Doma people’s sports carnival


Robson Sharuko Senior Sports Editor
THEY had never seen a proper football pitch before and, on the lush field of the Yadah Stadium on Saturday, they fought for supremacy in battles that had more significance than the results of the matches.

They had never played a proper soccer ball before and, as they did their best to try and display their football skills on Saturday afternoon, the sheer excitement of the occasion appeared to overwhelm them.

There might have been a lot of some gross flaws in their techniques but, given their background, it was probably expected and one thing no one could do was to fault their commitment to put together a reasonable show.

In the stands, the boisterous voices of their singing and dancing fans provided a fitting soundtrack to the show that was unfolding on the pitch which went on until late into the evening.

On the day Harare was celebrating its annual carnival, with massive crowds in the capital, these people were also having a pretty good time at their own sporting carnival.

It had been a defining week for them — a day earlier they had seen the inside of a church for the first time in their lives and later that Saturday, all of them had a proper haircut, from professional barbers, for the first time ever.

For the little ones among them, even the sight of a moving car was something to excite them and, for virtually all of them, this was their first contact with television, running water from a tap and sleeping in a hotel room.

The Doma people, a reclusive tribe that has always lived far away from modernisation, preferring to stick to their traditions of gathering and hunting in the shadows of the Zambezi River in the country’s north-eastern part, are in town.

Four hundred of them made the trip to Harare on Thursday for a week-long stay in the capital with the man who adopted them, Prophet Walter Magaya, and promised to change their lives. On Friday evening, they went for a service at the giant PHD Ministries Church in Waterfalls, Harare, and it was the first time they were seeing the inside of a church.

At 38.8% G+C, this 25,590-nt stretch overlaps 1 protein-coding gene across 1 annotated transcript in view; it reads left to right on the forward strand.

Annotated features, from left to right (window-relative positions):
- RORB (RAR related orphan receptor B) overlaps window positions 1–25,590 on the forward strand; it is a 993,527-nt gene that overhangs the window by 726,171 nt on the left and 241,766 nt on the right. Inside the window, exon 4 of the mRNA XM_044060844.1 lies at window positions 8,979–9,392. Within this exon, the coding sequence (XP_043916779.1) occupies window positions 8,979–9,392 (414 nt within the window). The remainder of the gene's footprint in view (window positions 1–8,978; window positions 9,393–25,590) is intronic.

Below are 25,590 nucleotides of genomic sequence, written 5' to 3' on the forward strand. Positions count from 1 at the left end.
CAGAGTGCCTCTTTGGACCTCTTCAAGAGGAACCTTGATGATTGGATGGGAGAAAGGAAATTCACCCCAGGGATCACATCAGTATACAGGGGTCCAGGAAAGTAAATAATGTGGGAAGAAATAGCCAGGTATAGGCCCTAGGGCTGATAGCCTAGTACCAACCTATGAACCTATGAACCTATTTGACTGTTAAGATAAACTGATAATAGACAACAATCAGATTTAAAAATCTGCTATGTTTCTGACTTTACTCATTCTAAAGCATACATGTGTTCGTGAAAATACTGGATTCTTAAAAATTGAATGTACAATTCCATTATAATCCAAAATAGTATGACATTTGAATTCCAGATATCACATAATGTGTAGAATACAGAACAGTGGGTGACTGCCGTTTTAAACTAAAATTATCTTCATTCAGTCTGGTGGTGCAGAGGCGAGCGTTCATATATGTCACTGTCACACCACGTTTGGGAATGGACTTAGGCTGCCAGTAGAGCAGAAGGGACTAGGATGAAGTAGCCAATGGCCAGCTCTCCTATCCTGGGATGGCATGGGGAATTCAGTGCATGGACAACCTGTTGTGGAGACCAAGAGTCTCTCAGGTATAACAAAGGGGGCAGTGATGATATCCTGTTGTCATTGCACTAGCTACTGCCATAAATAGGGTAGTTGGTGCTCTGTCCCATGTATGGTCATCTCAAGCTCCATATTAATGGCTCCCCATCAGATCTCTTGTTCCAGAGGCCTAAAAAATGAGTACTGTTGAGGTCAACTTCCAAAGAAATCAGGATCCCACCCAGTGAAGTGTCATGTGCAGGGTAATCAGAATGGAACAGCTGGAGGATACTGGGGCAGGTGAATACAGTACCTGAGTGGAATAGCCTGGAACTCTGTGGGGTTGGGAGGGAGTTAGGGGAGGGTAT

The following day, Magaya hosted a sports festival for them at his Yadah Hotel complex in the capital and watching these tribesmen enjoy the luxury of playing football on a proper grass field, was something to behold.

Their boundless joy, just to be on that field in challenge matches where they pitted their skills against each other, having been split into a number of rivals teams, was quite a beautiful sight.

Their fitness levels, which probably comes from lives spent chasing wild animals for food, were good, helping to produce some tight contests which, even though short on real quality, were long on endeavour.

The tackles were hard, the play didn’t seem to have a particular pattern where the defenders spend most of their time protecting their goal or the strikers spend a considerable amount of time in the opponents half.

The pattern of play was rather free-for-all, so many individuals chasing the ball all the time, but for their fans — fellow tribesmen, women and children in the stands — this all added value to the entertainment.

And the singing and dancing from the stands never stopped, providing the fuel for the troops on the ground to fight even harder, and when a goal was scored, the whole place went into bedlam.

Interestingly, even the fans who had been rooting for the other team appeared to explode into celebrations when the opposition had scored against their troops.

Maybe, for a community that has always been closely-knit, the chain of unity that has bound them together back home for many years was too tough to be broken by a battle on the football pitch where they were playing against each other.

It soon became clear, to the other observers, that the family bonds run deep among this unique community and, to them, this was an occasion to celebrate playing and supporting football, for the first time away from their makeshift grounds back home, than worrying about winning or losing.

“I adopted 460 Doma people and the whole idea is to try and improve their lives and 400 of them are here, the first time they have left their area and come to such a big city, and l felt through the joy of football, a sport that is played everywhere in this country, they could get time to enjoy themselves and l’m glad they had a great time,” said Magaya.

“They are here as my guests until we take them back to their home area on Thursday. “Hopefully, this week-long experience will help improve their lives and we have been teaching them a lot of things to try and help them and so far so good.”

Some will probably say the villagers brought with them a touch of luck for the prophet whose Premiership club Yadah Stars produced a mighty shock in Bulawayo on Saturday where they upset Chicken Inn 2-1 at Hartsfield.

It was Yadah’s first victory, outside the capital, since the start of the season. After their haircuts on Saturday evening, and having changed into good clothes and shoes sourced by their host, the visiting Doma people looked very different and very smart yesterday as they prepared for their second church service in the capital

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